Car key remote control fobs are a nice convenience to have, but they all stop working eventually. Even if it's just a dead battery, you can pretty much guarantee that your car doors will fail to unlock with the remote at one time or another.
While here are a few different reasons that a keyless entry remote control might stop working, most of them are pretty easy to check yourself. The most common problem with these car key fobs is that the batteries just go dead over time, in which case replacing the battery should fix the problem.
Other key fob remote problems are more complicated, but it's still possible to fix them. Here are the five things you'll want to check first when your remote stops locking or unlocking your car doors:
This is extremely basic stuff, and it won't apply to a lot of people, but the first step in figuring out what is wrong with a car key remote is to verify that the problem is actually the remote. So if you have a second remote, and you haven't already done so, you'll want to check whether or not it works.
If the backup remote is able to lock and unlock your doors, then you'll know for sure that there's actually some kind of problem with your main remote.
If your backup remote doesn't work either, it's always possible that it is also bad. However, there could also be a mechanical or electrical problem with the door locks.
At this point, you'll want to check and make sure that your physical key, or emergency valet key, is able to work the locks.
Most car key remotes use category 4 button cell batteries that aren't expensive. However, it's still a good idea to verify the actual battery your remote uses and check to see whether or not it's good.
There are a few ways to determine the type of battery you need. It may say in your manual, or you can contact a local dealer. You can also just open up the remote and look at the battery, which will typically have a number printed or stamped into its surface. Car key remotes typically use CR2025 or CR2032 batteries, although CR1620, CR1632, and others are also used in some applications.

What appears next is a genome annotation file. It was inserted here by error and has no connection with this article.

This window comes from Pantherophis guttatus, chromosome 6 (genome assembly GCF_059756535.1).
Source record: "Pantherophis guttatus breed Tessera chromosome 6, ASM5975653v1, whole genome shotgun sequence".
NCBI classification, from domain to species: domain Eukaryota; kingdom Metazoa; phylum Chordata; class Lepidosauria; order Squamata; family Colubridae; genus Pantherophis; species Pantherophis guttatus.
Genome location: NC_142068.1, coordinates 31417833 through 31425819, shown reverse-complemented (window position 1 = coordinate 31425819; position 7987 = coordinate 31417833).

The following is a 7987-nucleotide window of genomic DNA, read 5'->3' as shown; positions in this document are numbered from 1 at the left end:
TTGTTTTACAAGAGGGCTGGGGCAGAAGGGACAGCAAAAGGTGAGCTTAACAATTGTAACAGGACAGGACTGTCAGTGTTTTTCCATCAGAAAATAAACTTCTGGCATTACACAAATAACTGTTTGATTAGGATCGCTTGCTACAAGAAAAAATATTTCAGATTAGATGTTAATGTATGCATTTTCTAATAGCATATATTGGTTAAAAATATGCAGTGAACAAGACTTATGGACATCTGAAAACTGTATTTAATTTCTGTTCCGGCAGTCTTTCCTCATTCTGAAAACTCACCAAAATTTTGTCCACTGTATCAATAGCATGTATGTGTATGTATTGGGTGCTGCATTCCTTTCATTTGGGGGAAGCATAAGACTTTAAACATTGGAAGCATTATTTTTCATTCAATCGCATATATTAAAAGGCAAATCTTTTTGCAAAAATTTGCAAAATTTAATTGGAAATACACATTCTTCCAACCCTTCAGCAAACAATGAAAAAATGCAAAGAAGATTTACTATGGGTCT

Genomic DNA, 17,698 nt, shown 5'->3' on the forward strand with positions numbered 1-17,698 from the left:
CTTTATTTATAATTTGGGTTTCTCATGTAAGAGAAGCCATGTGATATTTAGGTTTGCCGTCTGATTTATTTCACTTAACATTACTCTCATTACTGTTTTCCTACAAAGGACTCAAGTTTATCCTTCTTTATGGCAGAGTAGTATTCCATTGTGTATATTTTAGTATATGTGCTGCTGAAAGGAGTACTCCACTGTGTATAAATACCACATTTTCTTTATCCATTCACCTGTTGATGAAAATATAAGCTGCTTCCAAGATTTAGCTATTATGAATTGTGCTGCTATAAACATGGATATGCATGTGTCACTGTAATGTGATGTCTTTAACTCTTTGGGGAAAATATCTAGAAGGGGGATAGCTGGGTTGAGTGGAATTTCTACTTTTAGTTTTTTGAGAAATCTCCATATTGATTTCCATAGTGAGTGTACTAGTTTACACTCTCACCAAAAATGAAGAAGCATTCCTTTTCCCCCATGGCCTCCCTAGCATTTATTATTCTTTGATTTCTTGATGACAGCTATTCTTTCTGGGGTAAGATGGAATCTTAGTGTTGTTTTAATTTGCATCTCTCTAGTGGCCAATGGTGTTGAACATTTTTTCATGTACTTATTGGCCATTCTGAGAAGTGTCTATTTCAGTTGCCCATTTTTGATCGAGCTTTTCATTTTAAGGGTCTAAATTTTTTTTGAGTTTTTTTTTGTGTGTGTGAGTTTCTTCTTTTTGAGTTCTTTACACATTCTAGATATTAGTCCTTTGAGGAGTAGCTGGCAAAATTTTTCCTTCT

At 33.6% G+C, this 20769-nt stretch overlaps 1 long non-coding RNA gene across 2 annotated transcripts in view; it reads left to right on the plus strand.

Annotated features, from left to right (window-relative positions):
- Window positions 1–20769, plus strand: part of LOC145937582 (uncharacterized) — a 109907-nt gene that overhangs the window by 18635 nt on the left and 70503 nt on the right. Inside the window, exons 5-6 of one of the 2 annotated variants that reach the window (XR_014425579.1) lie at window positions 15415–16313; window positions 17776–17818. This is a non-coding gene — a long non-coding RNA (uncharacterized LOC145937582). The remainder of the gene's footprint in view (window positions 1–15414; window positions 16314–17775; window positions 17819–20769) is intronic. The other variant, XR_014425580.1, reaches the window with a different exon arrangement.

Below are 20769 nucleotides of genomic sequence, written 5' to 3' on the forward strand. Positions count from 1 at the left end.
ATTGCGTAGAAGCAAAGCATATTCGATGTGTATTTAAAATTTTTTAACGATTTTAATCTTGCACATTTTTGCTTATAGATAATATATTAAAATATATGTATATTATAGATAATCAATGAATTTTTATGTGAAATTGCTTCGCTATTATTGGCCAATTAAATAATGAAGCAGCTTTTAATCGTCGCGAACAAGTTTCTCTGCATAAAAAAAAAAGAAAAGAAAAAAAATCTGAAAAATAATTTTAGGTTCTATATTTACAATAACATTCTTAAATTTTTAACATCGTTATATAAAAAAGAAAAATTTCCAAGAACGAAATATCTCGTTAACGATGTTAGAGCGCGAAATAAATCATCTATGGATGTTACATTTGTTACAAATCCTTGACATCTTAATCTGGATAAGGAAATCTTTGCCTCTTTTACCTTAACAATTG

Once you know what type of battery is in your remote, you can either check the voltage with a multimeter, or just swap out a known good battery since they aren't that expensive. Most of these batteries should show about 3 to 3.6 volts.
If your car key remote works after replacing the battery, then you're done. If it doesn't, then there could be another problem with the remote, like broken battery contacts or a problem with the buttons. It's also possible that your vehicle may have forgotten your fob, in which case you will need to reprogram it.
Key fobs are exposed to more physical abuse than most electronics, and they aren't indestructible. The two most common points of failure are the battery terminal contacts and the buttons, although there are a lot of other ways they can break.
The best way to check this out on your own is to just pull the remote apart again and do a thorough visual inspection. If the battery connector terminals are broken, you should be able to tell by looking at them, and they may also feel loose. If they are, then carefully soldering them back in place may return your broken key fob to useful service.
If the battery terminals don't look broken, you may find an issue where the buttons are soldered in place. They may be soldered back in place as well, if you find that they have come loose, unless a button is physically snapped off.
The rubberized buttons used by most car key remotes can fail in a number of ways. If you notice that one or more of the buttons look like they aren't popping back out correctly, or they seem to have come apart inside, that can prevent a car key remote from working properly.